Second, if you do have it out, you may well still have to watch what you eat. Many post-g.b. patients have difficulty with some foods, especially fatty ones. Some have no problems whatsoever.
Decades ago the recovery was a real bear. The most recent one (family member) I observed was not that bad, they have much better surgery techniques now. YMMV. Have you had any other major surgeries?
If I were the one involved, I’d go for the surgery.
I had mine out on Wed, was back at work the following Monday. The keyhole surgery they do now gives you a very fast recovery. I just spent 1 night in the hospital. I don’t really see any downside to the surgery if your overall health is good. Those gallbladder attacks get old fast.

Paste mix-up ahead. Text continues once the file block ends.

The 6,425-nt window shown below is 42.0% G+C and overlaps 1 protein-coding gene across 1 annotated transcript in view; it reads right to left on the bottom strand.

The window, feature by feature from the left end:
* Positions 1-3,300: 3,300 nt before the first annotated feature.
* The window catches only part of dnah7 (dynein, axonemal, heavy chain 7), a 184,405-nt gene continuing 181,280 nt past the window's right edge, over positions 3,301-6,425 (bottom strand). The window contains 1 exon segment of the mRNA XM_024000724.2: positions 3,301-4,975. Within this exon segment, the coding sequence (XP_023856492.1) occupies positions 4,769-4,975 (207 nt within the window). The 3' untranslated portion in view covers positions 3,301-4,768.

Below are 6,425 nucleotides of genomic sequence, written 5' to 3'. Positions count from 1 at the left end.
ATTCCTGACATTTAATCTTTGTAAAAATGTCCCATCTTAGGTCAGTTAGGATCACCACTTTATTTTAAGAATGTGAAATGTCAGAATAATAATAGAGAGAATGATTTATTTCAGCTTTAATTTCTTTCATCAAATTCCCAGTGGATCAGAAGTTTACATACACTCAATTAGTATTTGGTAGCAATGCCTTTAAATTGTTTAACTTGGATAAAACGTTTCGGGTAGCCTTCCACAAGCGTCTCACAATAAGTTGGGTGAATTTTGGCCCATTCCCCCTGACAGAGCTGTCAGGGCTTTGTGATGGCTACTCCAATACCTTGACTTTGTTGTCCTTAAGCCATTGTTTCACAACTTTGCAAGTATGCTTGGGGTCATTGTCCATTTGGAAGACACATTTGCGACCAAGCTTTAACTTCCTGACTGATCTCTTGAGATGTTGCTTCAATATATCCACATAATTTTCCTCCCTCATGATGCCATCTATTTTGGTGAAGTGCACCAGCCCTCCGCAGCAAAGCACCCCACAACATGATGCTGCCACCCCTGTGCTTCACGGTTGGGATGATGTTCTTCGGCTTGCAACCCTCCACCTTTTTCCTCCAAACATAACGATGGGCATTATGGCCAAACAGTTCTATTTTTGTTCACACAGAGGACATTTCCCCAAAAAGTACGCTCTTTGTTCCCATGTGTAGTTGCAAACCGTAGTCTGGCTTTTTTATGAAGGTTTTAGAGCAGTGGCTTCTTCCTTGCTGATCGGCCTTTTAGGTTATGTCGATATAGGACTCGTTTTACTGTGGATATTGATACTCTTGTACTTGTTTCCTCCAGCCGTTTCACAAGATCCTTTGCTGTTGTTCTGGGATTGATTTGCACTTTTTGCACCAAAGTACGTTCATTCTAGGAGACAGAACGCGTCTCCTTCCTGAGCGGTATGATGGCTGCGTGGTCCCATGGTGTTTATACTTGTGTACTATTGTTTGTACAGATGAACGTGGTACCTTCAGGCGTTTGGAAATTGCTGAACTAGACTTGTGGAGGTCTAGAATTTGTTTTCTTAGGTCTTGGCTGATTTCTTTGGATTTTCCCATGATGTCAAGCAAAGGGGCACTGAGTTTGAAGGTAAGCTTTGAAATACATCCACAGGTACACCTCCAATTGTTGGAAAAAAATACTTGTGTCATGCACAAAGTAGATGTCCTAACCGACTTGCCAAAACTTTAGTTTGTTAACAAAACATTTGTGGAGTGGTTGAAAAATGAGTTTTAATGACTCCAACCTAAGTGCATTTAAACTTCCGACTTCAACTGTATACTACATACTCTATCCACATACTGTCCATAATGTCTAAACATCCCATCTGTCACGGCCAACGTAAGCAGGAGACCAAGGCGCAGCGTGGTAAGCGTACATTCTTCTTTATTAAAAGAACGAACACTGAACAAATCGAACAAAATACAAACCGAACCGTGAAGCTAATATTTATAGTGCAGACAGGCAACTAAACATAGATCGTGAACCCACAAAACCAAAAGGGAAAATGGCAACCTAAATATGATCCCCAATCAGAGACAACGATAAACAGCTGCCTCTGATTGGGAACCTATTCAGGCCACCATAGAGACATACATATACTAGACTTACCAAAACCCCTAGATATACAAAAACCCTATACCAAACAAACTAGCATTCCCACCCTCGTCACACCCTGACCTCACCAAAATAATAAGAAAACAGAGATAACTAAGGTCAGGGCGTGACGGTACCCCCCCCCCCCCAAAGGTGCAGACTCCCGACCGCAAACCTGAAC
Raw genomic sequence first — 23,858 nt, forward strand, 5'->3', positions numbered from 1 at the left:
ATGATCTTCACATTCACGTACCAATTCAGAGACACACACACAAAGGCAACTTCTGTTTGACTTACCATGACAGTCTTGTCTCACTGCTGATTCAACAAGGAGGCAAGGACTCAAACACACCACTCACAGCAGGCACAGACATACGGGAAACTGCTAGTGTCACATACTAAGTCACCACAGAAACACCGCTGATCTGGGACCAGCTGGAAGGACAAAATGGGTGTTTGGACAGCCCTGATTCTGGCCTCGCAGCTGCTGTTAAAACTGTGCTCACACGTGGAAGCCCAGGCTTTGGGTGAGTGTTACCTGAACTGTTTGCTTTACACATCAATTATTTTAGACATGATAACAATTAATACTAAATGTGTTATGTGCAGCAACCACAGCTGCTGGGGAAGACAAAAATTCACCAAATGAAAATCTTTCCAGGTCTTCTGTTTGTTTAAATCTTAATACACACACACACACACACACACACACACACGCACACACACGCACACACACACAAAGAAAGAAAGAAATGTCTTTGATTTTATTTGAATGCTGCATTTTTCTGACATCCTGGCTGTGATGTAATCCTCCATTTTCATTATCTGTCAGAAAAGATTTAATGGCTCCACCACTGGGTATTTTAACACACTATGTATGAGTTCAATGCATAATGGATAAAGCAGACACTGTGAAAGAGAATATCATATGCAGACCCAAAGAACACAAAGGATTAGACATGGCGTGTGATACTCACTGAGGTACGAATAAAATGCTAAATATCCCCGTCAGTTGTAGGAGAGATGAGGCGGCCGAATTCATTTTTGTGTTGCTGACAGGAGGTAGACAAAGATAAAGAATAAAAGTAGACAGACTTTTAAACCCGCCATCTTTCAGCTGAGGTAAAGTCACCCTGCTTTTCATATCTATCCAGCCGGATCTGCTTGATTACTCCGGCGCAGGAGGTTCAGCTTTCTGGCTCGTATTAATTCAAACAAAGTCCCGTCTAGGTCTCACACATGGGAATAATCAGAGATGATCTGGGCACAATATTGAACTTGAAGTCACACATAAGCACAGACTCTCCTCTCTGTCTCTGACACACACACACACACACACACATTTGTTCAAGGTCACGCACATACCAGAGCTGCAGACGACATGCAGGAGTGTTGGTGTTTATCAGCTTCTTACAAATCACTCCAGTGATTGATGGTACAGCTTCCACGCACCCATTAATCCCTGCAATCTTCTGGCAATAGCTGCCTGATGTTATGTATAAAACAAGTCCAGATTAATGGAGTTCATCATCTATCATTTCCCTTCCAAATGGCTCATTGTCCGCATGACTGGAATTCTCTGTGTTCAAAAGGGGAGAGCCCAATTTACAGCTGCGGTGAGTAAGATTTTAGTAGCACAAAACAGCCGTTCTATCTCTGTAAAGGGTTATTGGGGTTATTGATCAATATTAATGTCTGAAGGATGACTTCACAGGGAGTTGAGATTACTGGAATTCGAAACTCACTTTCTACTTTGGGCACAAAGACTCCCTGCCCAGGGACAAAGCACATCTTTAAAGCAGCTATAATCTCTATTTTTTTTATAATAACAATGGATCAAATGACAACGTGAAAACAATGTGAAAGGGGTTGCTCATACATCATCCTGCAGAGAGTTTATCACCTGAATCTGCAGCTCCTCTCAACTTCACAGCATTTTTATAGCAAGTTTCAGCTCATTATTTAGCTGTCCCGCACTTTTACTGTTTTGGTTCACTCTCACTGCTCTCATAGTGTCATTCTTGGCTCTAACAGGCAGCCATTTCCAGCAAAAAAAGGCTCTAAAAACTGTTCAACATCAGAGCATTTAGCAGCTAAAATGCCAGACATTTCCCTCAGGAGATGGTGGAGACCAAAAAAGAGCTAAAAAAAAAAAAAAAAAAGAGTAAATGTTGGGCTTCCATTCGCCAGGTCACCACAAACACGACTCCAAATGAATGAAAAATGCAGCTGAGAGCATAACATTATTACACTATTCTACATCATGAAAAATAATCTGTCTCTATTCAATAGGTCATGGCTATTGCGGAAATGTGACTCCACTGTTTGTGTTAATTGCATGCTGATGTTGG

I had mine removed in day surgery and the only reason I took a whole week off was because I had enough sick leave to do that. What led to the surgery was a major attack at work - I was sure I was having a heart attack. Recovery was quick and easy, and the only reason I avoid greasy food is that it gives me heartburn, which it did before the surgery.
A few months later, my husband ended up in the hospital for 2 days (including his birthday) because his gallstones led to an infection that had him in agony for a week till the doctor figured out what the problem was.
Neither of us miss the offending organs or the associated gravel…
In the mid 90s I had a co-worker that was having the same problem. Then one day she didn’t look well and she said, “I am in so much pain, this has to be my gall bladder.” The next day she had her gall bladder out and she was like “That hurt so much I wish I had it removed before.”
I think the key to your situation is to talk to your doctor and assess the “worst case” possibility. Also you need to know your options if you travel to get it treated if it flairs up.